Scheib argues that the jury's verdict was against the weight of the evidence on the issues of causation and seaworthiness. No motion for a directed verdict was made at the close of the evidence. Accordingly, the sufficiency of the evidence is subject only to very limited appellate review. Our inquiry is restricted to "whether there was any evidence to support the jury's verdict, irrespective of its sufficiency, or whether plain error was committed which, if not noticed, would result in a 'manifest miscarriage of justice.' " Conghlin v. Capitol Cement Co., 571 F.2d 290, 297 (5th Cir. 1978). Scheib's motion for judgment n. o. v. and his challenge to the jury's verdict on sufficiency of the evidence in his motion for a new trial, do not lessen this standard of appellate review. In Conghlin a motion for new trial, questioning the sufficiency of the evidence, was made. Quoting our earlier decision in Little v. Bankers Life and Casualty Co., 426 F.2d 509, 511 (5th Cir. 1970), we observed:


As we said in Little v. Bankers Life & Casualty Co.:


When, as in this case, a motion for a new trial has been made on the ground of insufficient evidence to support the verdict and the like, the failure by the losing party to move for a directed verdict . . . still operates to foreclose consideration of the question of sufficiency on appeal, and the appellate court may inquire only whether the trial court abused its discretion in overruling the motion for a new trial.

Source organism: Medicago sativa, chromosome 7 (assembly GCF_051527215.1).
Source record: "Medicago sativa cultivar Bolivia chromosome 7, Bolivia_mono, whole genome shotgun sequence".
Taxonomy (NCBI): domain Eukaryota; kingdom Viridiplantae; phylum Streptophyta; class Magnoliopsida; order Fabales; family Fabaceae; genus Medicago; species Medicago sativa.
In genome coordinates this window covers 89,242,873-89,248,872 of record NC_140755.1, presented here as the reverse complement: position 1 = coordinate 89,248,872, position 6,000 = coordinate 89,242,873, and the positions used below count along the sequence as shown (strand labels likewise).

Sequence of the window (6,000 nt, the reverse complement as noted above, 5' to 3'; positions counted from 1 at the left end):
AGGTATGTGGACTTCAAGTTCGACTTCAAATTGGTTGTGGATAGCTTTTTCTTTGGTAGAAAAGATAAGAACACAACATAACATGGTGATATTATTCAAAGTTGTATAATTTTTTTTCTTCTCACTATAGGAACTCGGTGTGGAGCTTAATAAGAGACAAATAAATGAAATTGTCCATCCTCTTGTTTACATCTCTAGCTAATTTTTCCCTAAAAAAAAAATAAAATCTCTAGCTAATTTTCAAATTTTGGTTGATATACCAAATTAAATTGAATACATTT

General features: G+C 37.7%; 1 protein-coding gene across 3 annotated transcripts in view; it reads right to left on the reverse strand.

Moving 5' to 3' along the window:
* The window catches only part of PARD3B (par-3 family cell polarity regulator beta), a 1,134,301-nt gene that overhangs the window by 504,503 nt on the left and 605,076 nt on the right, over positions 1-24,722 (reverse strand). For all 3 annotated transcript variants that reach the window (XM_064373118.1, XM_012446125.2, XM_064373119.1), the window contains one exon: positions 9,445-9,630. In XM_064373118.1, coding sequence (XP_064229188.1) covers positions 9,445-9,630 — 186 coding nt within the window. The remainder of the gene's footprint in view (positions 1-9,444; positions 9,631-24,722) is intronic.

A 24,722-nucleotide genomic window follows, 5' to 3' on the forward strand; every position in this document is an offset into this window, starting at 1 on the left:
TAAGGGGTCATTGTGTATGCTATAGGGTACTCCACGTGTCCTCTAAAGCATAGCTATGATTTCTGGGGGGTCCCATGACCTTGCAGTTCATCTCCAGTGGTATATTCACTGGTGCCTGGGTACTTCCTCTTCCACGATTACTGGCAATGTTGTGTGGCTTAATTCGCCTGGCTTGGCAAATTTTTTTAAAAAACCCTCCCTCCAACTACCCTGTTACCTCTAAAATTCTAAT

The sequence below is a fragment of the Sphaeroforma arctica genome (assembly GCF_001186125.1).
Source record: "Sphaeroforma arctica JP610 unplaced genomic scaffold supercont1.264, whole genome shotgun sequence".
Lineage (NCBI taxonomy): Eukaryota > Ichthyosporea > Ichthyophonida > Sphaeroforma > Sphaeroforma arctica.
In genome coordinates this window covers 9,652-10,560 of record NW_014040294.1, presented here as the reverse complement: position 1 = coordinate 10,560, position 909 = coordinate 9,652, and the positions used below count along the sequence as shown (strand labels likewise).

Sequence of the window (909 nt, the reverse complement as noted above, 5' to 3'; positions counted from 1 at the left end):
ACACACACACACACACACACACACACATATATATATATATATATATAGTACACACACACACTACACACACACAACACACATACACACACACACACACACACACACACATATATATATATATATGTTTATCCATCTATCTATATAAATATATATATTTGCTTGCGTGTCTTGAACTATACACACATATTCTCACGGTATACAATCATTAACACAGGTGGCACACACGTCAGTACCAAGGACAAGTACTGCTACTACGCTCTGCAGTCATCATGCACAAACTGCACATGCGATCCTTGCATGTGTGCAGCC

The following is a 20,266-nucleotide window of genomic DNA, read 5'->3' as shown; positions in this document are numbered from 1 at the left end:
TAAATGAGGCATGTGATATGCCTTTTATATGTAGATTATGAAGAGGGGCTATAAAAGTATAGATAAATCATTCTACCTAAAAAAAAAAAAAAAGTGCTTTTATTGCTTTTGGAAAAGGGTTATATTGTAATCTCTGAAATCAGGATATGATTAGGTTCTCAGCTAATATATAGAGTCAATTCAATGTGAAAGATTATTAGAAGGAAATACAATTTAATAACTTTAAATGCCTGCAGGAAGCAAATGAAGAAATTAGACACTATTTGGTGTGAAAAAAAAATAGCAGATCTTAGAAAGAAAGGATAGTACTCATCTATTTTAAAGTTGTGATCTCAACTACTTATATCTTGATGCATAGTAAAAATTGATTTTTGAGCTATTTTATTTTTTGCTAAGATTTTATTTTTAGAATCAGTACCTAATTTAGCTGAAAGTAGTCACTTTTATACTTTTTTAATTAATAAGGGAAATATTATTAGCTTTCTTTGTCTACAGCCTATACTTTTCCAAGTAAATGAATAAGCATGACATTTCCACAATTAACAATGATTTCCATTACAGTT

426 F.2d at 511 citing Brown v. Burr-Brown Research Corp., 378 F.2d 822, 824 (5th Cir. 1967); Pruett v. Marshall, 283 F.2d 436, 438 (5th Cir. 1960). Of course, when we review the denial of a motion for a new trial, we do not review "sufficiency" in its technical sense. What is in issue is whether there was an "absolute absence of evidence to support the jury's verdict." Fugitt v. Jones, 549 F.2d at 1004; Litherland v. Petrolane Offshore Construction Services, Inc., 546 F.2d 129, 134 (5th Cir. 1977); Urti v. Transport Commercial Corp., 479 F.2d 766, 769 (5th Cir. 1973); Indamer Corp. v. Crandon, 217 F.2d 391, 393 (5th Cir. 1954).


Scheib has not even approached satisfaction of this Draconian measure of review.


The verdict of the jury and the rulings by the district court are AFFIRMED.


The motion for judgment notwithstanding the verdict should not have been considered. Fed.R.Civ.P. 50(b). See Notes of Advisory Committee on 1963 Amendments to Rules as to 50(b): "A motion for judgment notwithstanding the verdict will not lie unless it was preceded by a motion for a directed verdict made at the close of all the evidence."